Return of the Car Chase

Hit & Run proves that there’s still room for a high-horsepower comedy

There was a time when car chase movies were king. When Steve McQueen tore up the road behind the wheel of a Ford Mustang in Bullitt (1968) and Gene Hackman took on the public transit system with his Pontiac Le Mans in The French Connection (1970); when Burt Reynolds showed what a Pontiac Trans Am could do in Smokey and the Bandit (1977) and Jake and Elwood Blues went on a cross-country ride in a Dodge Monaco in The Blues Brothers (1980).

Car chase movies have come and gone, but this one — featuring, at least in the first half, a 1967 Lincoln Continental with, mind you, 700 horses under the hood — has a few extras. Along with the wild action, you get some slapstick comedy and a wholly believable hunk of heart.

Written in just under three weeks by Dax Shepard (he also co-directs with his pal David Palmer), the film has the shaggy dog feel of, well, something that was written in just under three weeks. It’s about Charlie Bronson (Shepard), a fellow who’s been holed up in a little town, courtesy of witness protection, for a few years but has decided to come out so his girlfriend Annie (Shepard’s real-life wife Kristen Bell) can take a job back in L.A., whence he fled after turning state’s evidence on a bank robber.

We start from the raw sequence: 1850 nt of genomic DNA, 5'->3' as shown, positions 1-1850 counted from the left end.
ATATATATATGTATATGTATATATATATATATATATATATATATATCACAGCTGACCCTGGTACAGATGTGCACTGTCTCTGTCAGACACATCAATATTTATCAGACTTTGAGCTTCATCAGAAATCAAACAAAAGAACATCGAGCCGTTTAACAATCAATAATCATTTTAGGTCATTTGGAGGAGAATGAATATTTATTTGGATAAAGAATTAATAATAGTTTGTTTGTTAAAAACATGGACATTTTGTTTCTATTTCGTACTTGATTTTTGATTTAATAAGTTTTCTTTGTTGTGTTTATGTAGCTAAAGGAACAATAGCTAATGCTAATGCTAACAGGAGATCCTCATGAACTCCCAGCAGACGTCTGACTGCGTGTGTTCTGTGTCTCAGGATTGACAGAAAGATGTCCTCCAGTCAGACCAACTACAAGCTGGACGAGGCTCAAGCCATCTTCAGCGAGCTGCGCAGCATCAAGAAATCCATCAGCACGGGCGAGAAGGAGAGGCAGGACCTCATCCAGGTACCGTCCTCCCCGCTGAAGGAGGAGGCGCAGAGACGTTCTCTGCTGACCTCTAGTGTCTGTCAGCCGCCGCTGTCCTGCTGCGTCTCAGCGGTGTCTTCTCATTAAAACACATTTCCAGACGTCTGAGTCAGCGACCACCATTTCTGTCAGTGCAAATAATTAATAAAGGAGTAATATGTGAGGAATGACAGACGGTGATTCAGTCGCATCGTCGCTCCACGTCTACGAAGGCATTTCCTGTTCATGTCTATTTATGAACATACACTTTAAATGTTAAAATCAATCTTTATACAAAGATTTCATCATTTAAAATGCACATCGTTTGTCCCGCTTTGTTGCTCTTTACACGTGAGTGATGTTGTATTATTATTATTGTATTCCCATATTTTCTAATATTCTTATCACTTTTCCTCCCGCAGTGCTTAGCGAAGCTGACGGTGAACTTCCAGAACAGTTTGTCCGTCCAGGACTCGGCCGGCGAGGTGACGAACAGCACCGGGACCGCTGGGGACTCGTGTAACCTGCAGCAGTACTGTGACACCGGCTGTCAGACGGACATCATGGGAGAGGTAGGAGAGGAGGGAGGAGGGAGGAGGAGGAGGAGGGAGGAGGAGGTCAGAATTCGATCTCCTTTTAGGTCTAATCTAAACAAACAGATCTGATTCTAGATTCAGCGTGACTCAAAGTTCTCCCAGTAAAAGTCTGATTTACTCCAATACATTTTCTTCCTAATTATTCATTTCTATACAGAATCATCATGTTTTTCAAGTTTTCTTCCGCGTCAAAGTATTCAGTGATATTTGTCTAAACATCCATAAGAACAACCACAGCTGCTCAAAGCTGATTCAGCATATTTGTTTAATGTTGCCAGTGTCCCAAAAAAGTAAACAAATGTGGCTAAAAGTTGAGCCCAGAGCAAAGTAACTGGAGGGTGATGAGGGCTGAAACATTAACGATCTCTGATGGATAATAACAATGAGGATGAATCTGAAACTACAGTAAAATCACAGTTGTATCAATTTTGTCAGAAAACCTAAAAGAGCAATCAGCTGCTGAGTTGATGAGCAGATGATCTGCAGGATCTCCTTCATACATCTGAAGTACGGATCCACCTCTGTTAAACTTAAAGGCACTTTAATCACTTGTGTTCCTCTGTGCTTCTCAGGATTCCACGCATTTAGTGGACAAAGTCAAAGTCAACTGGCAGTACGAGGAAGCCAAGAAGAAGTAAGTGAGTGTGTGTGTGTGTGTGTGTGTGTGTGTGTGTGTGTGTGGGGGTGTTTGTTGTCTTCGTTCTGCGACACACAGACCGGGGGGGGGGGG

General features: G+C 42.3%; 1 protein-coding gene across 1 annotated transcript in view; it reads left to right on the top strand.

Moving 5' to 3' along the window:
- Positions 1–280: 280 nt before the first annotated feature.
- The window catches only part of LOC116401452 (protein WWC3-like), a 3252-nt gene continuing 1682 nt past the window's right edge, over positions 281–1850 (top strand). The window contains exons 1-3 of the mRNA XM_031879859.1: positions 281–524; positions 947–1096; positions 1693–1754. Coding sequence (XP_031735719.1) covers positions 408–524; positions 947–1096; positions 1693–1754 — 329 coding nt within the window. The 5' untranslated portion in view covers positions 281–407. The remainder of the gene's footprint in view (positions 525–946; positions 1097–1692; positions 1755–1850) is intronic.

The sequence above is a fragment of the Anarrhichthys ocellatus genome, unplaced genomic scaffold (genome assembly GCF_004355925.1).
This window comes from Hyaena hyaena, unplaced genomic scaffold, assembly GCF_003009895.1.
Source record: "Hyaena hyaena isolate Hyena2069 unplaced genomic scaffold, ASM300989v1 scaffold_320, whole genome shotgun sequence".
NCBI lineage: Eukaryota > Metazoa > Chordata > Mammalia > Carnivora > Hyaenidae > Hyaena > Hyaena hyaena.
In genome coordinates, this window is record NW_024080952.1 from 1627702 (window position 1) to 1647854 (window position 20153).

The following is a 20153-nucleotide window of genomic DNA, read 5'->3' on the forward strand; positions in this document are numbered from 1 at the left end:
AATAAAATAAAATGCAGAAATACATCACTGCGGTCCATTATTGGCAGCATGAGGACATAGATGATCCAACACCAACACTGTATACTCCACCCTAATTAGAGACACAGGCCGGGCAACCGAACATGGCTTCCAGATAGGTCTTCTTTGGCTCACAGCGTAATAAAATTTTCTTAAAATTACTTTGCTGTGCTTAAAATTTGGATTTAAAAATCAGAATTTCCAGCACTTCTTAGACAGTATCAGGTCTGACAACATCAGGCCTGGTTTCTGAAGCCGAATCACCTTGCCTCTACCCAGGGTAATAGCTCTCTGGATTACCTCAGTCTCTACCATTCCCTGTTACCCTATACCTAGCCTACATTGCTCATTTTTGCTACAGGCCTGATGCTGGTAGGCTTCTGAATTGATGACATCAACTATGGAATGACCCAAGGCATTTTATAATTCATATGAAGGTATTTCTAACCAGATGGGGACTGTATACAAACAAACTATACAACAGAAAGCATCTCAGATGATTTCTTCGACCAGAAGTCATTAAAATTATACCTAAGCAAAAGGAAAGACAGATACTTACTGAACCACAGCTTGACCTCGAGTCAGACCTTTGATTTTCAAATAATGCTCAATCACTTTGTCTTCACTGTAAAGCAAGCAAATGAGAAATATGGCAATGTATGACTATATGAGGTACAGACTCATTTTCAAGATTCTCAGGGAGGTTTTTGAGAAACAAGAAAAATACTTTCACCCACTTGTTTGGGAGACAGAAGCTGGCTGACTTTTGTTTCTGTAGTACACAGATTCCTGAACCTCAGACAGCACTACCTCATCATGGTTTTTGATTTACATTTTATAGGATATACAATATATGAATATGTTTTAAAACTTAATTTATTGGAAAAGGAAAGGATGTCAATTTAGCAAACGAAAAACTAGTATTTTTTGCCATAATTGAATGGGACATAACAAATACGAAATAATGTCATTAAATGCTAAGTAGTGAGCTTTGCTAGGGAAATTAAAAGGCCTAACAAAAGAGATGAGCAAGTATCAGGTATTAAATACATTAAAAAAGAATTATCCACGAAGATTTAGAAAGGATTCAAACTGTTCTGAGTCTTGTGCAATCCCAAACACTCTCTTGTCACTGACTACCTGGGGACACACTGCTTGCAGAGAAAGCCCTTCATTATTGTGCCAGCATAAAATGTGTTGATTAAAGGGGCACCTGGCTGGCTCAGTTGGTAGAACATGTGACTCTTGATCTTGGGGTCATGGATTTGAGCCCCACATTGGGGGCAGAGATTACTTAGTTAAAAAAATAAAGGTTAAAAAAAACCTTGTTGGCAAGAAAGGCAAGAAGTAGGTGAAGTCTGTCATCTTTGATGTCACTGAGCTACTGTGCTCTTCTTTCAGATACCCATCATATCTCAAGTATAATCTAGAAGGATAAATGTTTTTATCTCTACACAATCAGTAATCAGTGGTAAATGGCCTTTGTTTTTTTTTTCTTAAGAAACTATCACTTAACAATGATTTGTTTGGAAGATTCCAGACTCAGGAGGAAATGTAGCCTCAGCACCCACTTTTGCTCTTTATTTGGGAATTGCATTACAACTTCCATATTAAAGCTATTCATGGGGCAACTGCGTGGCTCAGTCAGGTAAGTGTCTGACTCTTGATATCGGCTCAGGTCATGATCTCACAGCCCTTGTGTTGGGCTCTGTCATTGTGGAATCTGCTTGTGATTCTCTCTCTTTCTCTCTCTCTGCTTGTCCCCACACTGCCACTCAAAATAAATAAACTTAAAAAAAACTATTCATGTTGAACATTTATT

The gist of the film is that the road trip back to L.A. turns into a run for his life, since the fellow he ratted on (a curiously dreadlocked Bradley Cooper), angry as all get-out, has been tipped off and is after him. Hence that car chase, and it’s a good one, split up into sections in order to give the actors time to deliver dialogue, tell stories, be funny and get romantic.

That’s where the believability factor comes in. There’s a whole lot of autobiography going on. In the film, Charlie (yes, it’s his witness protection name) and Annie have been together for a year. As the story unfolds, she suddenly starts learning all kinds of things about his past — about, as he puts it, “the old me.” In real life, Shepard and Bell have been an item for about five years. Both have said in recent interviews that their first year together consisted of Shepard revealing tidbits such as his past drinking and drug abuse, as well as his tendency not to back down from fistfights.

The combination of Shepard, the writer, having a good ear for dialogue, and Shepard and Bell, the actors, not being afraid to let their own lives kind of hang out onscreen makes for some refreshing movie watching. Of course, that could get a little tired after a while, so the script is peppered with a little something for everyone.

Tom Arnold, playing Randy, a small-town cop who’s helping Charlie hide out but having a great deal of comic trouble with moving vehicles and guns, provides most of the comedy relief, and Arnold is on fire here, running around yelling, ready to take a pratfall like a pro. Cooper, still best known for his Hangover roles, doesn’t go the comedy route this time. Instead, he pulls off an almost-convincing bad guy part, sometimes oozing menace, sometimes just standing around looking odd (note: this man should never wear dreads).

There’s a surfeit of cameos, only one of which will be revealed here: Beau Bridges as Charlie’s dad; a bit of irony. Amongst the plentiful violence, we learn that Annie has a “non-violent conflict doctorate” and many opportunities for Shepard and Bell to react to each other via funny, snappy, insightful talk and a wide variety of facial expressions. These people are fun to hang out with. 

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